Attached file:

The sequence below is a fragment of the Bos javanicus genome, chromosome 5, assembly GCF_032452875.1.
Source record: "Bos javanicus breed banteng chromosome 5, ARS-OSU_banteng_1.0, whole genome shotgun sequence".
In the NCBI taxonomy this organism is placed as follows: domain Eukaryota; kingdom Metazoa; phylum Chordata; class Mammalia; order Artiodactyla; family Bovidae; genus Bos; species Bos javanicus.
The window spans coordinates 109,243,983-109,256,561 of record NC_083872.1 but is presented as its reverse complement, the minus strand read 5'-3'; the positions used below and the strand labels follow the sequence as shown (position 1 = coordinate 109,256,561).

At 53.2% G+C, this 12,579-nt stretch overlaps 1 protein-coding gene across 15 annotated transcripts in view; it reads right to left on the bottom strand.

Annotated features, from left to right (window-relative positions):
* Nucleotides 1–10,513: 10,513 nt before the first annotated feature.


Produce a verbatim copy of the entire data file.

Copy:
The sequence below is a fragment of the Bos javanicus genome, chromosome 5, assembly GCF_032452875.1.
Source record: "Bos javanicus breed banteng chromosome 5, ARS-OSU_banteng_1.0, whole genome shotgun sequence".
In the NCBI taxonomy this organism is placed as follows: domain Eukaryota; kingdom Metazoa; phylum Chordata; class Mammalia; order Artiodactyla; family Bovidae; genus Bos; species Bos javanicus.
The window spans coordinates 109,243,983-109,256,561 of record NC_083872.1 but is presented as its reverse complement, the minus strand read 5'-3'; the positions used below and the strand labels follow the sequence as shown (position 1 = coordinate 109,256,561).

At 53.2% G+C, this 12,579-nt stretch overlaps 1 protein-coding gene across 15 annotated transcripts in view; it reads right to left on the bottom strand.

Annotated features, from left to right (window-relative positions):
* Nucleotides 1–10,513: 10,513 nt before the first annotated feature.